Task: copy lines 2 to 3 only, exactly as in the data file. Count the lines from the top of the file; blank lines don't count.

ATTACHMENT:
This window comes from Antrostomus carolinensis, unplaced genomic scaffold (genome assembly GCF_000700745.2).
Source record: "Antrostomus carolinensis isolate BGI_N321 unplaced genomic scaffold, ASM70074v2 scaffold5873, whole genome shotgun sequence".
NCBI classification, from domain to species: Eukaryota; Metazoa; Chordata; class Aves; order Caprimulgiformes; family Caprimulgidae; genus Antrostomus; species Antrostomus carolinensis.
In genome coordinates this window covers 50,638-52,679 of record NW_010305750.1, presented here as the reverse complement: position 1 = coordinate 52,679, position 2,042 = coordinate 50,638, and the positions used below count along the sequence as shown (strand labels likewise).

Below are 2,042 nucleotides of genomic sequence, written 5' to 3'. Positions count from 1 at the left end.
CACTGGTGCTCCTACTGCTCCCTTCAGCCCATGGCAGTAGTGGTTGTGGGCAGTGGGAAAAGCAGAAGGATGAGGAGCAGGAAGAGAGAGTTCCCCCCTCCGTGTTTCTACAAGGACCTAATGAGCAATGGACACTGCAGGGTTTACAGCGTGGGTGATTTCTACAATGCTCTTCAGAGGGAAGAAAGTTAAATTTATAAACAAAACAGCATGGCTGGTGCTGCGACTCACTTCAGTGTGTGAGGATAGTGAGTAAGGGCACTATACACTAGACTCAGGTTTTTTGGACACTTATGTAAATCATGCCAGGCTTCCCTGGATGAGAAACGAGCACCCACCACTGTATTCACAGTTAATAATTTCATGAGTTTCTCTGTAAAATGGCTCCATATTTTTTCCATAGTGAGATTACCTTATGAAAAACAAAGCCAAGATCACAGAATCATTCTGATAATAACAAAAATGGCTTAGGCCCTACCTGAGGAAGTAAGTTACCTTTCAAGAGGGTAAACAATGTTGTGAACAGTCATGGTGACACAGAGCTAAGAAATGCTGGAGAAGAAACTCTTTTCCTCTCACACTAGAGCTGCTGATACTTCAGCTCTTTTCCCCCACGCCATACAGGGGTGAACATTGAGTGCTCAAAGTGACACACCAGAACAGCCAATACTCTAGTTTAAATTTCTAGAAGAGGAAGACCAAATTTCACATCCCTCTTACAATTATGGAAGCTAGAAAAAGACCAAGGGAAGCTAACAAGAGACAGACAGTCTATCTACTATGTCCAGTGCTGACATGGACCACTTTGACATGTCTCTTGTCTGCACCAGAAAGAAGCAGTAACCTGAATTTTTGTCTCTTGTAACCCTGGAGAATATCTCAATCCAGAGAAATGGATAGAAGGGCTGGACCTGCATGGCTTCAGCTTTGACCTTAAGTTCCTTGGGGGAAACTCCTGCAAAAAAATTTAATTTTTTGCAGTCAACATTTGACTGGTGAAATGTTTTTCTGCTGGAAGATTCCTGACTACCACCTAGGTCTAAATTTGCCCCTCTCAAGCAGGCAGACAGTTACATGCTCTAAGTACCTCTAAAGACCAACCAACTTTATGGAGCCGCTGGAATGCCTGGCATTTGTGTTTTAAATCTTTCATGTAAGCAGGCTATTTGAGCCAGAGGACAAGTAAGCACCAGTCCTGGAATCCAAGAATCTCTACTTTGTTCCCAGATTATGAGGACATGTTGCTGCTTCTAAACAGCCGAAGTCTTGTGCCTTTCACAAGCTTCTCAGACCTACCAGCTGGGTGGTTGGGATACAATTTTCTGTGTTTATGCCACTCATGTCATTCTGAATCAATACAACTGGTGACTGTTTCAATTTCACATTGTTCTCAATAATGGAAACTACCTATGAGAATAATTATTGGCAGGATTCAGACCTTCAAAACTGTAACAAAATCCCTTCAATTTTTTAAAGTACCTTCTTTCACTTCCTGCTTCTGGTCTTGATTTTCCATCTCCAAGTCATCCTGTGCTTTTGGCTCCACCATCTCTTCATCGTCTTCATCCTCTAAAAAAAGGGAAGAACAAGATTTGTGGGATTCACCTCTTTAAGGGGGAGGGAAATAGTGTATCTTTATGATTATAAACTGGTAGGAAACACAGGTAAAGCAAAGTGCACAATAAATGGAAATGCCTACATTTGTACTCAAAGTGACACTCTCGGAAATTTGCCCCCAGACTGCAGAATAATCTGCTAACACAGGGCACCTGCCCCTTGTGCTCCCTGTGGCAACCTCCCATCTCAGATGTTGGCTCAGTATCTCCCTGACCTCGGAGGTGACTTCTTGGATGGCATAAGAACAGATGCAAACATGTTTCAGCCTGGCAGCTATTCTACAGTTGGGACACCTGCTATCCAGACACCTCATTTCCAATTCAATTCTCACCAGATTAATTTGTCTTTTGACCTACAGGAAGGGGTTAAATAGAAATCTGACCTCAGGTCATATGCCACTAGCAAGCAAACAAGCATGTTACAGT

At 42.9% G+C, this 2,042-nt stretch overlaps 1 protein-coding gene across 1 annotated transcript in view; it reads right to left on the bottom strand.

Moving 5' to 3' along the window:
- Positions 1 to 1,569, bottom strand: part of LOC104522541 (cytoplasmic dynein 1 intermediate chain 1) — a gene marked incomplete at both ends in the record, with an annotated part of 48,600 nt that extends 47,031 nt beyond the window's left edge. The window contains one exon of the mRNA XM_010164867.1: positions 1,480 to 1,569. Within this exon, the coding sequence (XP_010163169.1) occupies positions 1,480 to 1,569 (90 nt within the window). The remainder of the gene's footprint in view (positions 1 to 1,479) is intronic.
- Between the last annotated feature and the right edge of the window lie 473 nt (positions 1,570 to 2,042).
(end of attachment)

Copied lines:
Source record: "Antrostomus carolinensis isolate BGI_N321 unplaced genomic scaffold, ASM70074v2 scaffold5873, whole genome shotgun sequence".
NCBI classification, from domain to species: Eukaryota; Metazoa; Chordata; class Aves; order Caprimulgiformes; family Caprimulgidae; genus Antrostomus; species Antrostomus carolinensis.